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A framework for evaluating forest ecological vulnerability in tropical deforestation fronts from the assessment of forest degradation in a landscape approach : Case studies from Brazil and Vietnam

Abstract : The conservation of tropical forest cover is a key to ensuring sustainable provision of multiple ecosystem services. In human-modified landscapes, forest conservation must also be reconciled with agricultural productivity. However, increasing demography, demand for agricultural products and changes in land uses are affecting forest sustainability through degradation processes. A first step to tailor effective forest management by local decision makers is to identify most vulnerable forests and to characterize what is driving this vulnerability. The objective of this thesis is to develop a multidimensional approach using remote sensing to assess forest degradation and the relations with the broader dynamics of land use/cover towards the evaluation of forest ecological vulnerability. The thesis was applied in old-deforestation fronts of Paragominas (Brazil) and Di Linh (Vietnam) where large-scale deforestation driven by commercial agriculture shaped the landscape into land use mosaics with increasing degradation pressures. In Paragominas, degradation is linked with long-term accumulation of selective logging and fire implying changes in forest structure. We estimated the potential of multisource remote sensing to map forest aboveground biomass (AGB) from large-scale field assessment of carbon stock. We improved the accuracy of AGB mapping compared to pantropical datasets and revealed that 87% of forest was degraded. At a lower scale, we investigated the consequences of 33 years of degradation history from Landsat on forest structures using Unmanned Aerial Vehicle. We found that canopy textures captured canopy grain, heterogeneity and openness gradients, correlated with forest structure variability and could be used as proxies to characterize degraded forests. We also assessed the potential of very high resolution satellite images and derived canopy textures to upscale texture-structure relations at the municipality scale. Based on environmental, geographical factors and landscape structure metrics derived from land use/cover classification, we demonstrated that 80% of forest degradation was mainly driven by accessibility, geomorphology, fire occurrence and fragmentation. The drivers of degradation acted together and in sequence and clustering analysis disentangled different cascades of effects. Changes in landscape structure allowed reconstructing trajectories informing on agricultural frontier dynamics. The combination of current forest state, landscape dynamics and distribution of degradation drivers would be at the basis of ecological vulnerability assessment. In Di Linh, degradation mostly concerns forest edges and is driven by encroachment of coffee-based agriculture. Field inventory of the different forest types and other landscape elements combined with Sentinel-2 images allowed to map with high precision the current land cover. We then mapped land cover changes over 45 years using Landsat time series. We constructed trajectories of landscape structure dynamics from which we characterized the expansion of the agricultural frontier and highlighted heterogeneous agricultural encroachment on forested areas. We also identified degradation and fragmentation trajectories that affect forest cover at different rates and intensity. Combined, these indicators pinpointed hotspots of forest ecological vulnerability. Most vulnerable forest areas were experiencing rapid and recent forest cover loss associated with landscape fragmentation, land use competition due to coffee production and degradation. Through the developed remote sensing approaches and indicators at forest and landscape scales, we provided a holistic diagnosis of forests in human-modified landscapes encompassing forest state and broader dynamics and drivers. This thesis aims to pave the way for tailored and prioritized management of degraded forests at the landscape scale.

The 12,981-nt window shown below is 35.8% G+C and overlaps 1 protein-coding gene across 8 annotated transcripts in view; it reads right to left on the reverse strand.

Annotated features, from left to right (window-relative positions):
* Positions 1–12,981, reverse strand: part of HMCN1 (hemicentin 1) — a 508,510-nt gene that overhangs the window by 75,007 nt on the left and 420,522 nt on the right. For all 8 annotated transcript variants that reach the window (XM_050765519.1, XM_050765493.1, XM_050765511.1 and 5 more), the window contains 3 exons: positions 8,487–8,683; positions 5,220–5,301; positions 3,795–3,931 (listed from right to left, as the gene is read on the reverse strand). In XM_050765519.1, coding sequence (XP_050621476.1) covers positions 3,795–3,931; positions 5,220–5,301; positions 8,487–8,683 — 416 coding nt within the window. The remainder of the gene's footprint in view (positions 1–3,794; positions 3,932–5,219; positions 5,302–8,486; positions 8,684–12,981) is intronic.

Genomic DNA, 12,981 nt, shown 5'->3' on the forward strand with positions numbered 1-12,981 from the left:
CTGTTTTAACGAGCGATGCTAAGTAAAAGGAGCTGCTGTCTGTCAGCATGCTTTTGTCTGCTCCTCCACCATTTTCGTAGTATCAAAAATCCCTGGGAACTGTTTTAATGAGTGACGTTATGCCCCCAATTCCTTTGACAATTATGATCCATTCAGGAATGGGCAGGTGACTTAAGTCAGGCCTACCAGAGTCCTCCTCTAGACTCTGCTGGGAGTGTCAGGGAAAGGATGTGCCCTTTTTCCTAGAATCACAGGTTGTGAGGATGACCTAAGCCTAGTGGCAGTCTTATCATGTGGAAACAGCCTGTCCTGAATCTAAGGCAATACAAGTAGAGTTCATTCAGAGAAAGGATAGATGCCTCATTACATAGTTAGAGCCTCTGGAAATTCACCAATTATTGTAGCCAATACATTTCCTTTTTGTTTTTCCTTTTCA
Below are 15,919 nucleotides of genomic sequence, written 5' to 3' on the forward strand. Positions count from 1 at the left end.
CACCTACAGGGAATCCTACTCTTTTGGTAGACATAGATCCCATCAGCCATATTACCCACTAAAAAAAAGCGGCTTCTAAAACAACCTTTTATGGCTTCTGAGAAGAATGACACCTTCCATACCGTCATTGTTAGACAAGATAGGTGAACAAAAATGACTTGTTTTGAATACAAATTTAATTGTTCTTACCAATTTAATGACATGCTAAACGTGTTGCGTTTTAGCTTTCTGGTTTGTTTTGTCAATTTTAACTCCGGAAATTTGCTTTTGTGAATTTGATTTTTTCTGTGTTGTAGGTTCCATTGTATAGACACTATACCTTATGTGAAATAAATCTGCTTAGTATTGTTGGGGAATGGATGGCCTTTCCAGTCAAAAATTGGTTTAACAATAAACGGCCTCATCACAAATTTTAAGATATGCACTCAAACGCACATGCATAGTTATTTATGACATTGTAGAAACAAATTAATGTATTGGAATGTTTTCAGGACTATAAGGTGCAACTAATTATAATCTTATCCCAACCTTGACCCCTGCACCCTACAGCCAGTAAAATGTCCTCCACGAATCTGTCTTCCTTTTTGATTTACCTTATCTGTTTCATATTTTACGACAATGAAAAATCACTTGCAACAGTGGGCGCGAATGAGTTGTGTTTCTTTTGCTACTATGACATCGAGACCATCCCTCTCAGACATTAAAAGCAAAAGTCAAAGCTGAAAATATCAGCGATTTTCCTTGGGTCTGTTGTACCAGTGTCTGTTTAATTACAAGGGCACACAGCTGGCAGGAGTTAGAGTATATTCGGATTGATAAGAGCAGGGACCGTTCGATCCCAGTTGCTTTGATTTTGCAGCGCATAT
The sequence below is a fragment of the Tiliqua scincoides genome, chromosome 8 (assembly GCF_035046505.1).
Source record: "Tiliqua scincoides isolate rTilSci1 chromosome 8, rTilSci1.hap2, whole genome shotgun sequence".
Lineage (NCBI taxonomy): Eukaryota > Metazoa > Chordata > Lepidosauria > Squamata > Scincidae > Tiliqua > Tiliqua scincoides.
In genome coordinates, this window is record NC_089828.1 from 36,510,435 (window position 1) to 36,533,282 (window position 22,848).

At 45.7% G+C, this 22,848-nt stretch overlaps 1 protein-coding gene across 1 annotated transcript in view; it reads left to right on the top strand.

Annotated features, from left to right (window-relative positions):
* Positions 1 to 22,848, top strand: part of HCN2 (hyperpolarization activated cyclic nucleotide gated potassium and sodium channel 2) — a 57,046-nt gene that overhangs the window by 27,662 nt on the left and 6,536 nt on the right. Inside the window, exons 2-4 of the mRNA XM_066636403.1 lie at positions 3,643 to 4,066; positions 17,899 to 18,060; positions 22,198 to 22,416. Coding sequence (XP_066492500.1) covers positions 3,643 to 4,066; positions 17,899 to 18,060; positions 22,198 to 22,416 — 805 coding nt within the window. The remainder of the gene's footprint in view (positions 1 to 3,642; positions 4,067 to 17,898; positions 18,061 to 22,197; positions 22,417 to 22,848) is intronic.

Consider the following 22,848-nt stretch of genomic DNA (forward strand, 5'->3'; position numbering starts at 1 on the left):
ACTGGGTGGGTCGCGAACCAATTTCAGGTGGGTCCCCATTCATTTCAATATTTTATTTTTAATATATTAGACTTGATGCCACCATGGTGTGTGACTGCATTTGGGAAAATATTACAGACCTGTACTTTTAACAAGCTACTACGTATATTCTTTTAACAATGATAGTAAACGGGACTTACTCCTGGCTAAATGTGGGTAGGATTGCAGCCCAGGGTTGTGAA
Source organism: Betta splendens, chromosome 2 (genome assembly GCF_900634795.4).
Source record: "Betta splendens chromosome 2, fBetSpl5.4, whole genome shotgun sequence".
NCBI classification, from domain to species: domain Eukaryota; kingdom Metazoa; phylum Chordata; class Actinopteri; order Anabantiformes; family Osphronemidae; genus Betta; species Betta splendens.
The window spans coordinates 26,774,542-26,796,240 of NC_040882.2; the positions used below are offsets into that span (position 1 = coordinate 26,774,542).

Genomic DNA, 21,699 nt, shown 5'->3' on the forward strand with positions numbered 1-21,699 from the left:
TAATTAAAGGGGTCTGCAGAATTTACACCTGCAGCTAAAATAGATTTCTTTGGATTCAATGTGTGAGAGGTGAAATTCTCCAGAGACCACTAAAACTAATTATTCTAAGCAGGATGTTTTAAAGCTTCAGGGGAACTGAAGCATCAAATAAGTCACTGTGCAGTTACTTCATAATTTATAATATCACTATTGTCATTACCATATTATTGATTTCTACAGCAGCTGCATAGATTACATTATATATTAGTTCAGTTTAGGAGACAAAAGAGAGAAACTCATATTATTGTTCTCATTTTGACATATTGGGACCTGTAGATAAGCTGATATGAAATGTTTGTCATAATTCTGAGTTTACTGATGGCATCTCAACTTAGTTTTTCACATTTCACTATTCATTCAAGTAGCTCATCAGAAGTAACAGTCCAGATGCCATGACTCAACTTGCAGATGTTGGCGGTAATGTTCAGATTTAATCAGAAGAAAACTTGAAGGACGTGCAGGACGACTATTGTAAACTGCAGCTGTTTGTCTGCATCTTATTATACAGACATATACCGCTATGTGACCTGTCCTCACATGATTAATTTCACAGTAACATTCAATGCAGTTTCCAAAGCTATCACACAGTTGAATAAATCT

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Clément Bourgoin. A framework for evaluating forest ecological vulnerability in tropical deforestation fronts from the assessment of forest degradation in a landscape approach : Case studies from Brazil and Vietnam. Geography. Institut agronomique, vétérinaire et forestier de France, 2019. English. ⟨NNT : 2019IAVF0027⟩. ⟨tel-02939539⟩



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